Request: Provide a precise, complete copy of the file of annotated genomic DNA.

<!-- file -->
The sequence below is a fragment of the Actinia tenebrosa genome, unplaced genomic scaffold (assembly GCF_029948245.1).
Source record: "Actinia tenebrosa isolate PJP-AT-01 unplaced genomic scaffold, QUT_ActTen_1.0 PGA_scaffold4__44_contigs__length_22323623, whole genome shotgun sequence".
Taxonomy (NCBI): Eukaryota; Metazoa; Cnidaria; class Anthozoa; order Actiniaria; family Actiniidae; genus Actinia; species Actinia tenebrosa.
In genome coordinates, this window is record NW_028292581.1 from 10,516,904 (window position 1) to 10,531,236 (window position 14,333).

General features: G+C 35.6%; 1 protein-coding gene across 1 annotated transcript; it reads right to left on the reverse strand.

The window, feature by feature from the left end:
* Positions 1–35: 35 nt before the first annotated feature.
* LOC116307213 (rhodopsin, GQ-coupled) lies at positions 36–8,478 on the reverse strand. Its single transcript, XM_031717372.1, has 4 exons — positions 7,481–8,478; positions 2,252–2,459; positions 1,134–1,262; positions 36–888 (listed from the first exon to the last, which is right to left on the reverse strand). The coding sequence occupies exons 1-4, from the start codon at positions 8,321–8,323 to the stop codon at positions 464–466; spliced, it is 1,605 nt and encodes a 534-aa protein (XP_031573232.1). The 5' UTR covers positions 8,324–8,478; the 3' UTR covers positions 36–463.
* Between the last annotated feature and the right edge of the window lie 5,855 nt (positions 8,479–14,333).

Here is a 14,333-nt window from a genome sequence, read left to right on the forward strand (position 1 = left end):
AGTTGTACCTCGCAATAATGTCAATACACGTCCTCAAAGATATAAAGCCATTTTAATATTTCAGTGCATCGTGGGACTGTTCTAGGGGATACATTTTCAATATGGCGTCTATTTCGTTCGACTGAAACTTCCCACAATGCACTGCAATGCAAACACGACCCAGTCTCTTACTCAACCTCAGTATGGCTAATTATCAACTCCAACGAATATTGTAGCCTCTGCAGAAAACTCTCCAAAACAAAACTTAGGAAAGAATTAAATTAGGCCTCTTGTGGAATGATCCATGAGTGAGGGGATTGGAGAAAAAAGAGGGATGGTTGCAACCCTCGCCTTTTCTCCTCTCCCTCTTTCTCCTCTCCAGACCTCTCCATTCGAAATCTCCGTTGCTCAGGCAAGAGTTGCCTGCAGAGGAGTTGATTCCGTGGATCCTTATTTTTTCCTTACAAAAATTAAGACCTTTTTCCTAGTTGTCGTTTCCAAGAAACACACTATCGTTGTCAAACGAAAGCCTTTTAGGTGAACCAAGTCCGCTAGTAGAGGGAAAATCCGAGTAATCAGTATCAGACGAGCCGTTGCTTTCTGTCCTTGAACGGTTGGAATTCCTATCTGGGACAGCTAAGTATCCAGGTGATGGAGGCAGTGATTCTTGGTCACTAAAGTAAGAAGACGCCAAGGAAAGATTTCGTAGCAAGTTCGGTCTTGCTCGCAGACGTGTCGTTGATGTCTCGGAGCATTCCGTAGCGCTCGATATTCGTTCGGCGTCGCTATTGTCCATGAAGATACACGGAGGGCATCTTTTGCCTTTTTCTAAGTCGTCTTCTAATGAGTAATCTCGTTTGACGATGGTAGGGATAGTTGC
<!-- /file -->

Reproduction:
The sequence below is a fragment of the Actinia tenebrosa genome, unplaced genomic scaffold (assembly GCF_029948245.1).
Source record: "Actinia tenebrosa isolate PJP-AT-01 unplaced genomic scaffold, QUT_ActTen_1.0 PGA_scaffold4__44_contigs__length_22323623, whole genome shotgun sequence".
Taxonomy (NCBI): Eukaryota; Metazoa; Cnidaria; class Anthozoa; order Actiniaria; family Actiniidae; genus Actinia; species Actinia tenebrosa.
In genome coordinates, this window is record NW_028292581.1 from 10,516,904 (window position 1) to 10,531,236 (window position 14,333).

General features: G+C 35.6%; 1 protein-coding gene across 1 annotated transcript; it reads right to left on the reverse strand.

The window, feature by feature from the left end:
* Positions 1–35: 35 nt before the first annotated feature.
* LOC116307213 (rhodopsin, GQ-coupled) lies at positions 36–8,478 on the reverse strand. Its single transcript, XM_031717372.1, has 4 exons — positions 7,481–8,478; positions 2,252–2,459; positions 1,134–1,262; positions 36–888 (listed from the first exon to the last, which is right to left on the reverse strand). The coding sequence occupies exons 1-4, from the start codon at positions 8,321–8,323 to the stop codon at positions 464–466; spliced, it is 1,605 nt and encodes a 534-aa protein (XP_031573232.1). The 5' UTR covers positions 8,324–8,478; the 3' UTR covers positions 36–463.
* Between the last annotated feature and the right edge of the window lie 5,855 nt (positions 8,479–14,333).

Here is a 14,333-nt window from a genome sequence, read left to right on the forward strand (position 1 = left end):
AGTTGTACCTCGCAATAATGTCAATACACGTCCTCAAAGATATAAAGCCATTTTAATATTTCAGTGCATCGTGGGACTGTTCTAGGGGATACATTTTCAATATGGCGTCTATTTCGTTCGACTGAAACTTCCCACAATGCACTGCAATGCAAACACGACCCAGTCTCTTACTCAACCTCAGTATGGCTAATTATCAACTCCAACGAATATTGTAGCCTCTGCAGAAAACTCTCCAAAACAAAACTTAGGAAAGAATTAAATTAGGCCTCTTGTGGAATGATCCATGAGTGAGGGGATTGGAGAAAAAAGAGGGATGGTTGCAACCCTCGCCTTTTCTCCTCTCCCTCTTTCTCCTCTCCAGACCTCTCCATTCGAAATCTCCGTTGCTCAGGCAAGAGTTGCCTGCAGAGGAGTTGATTCCGTGGATCCTTATTTTTTCCTTACAAAAATTAAGACCTTTTTCCTAGTTGTCGTTTCCAAGAAACACACTATCGTTGTCAAACGAAAGCCTTTTAGGTGAACCAAGTCCGCTAGTAGAGGGAAAATCCGAGTAATCAGTATCAGACGAGCCGTTGCTTTCTGTCCTTGAACGGTTGGAATTCCTATCTGGGACAGCTAAGTATCCAGGTGATGGAGGCAGTGATTCTTGGTCACTAAAGTAAGAAGACGCCAAGGAAAGATTTCGTAGCAAGTTCGGTCTTGCTCGCAGACGTGTCGTTGATGTCTCGGAGCATTCCGTAGCGCTCGATATTCGTTCGGCGTCGCTATTGTCCATGAAGATACACGGAGGGCATCTTTTGCCTTTTTCTAAGTCGTCTTCTAATGAGTAATCTCGTTTGACGATGGTAGGGATAGTTGC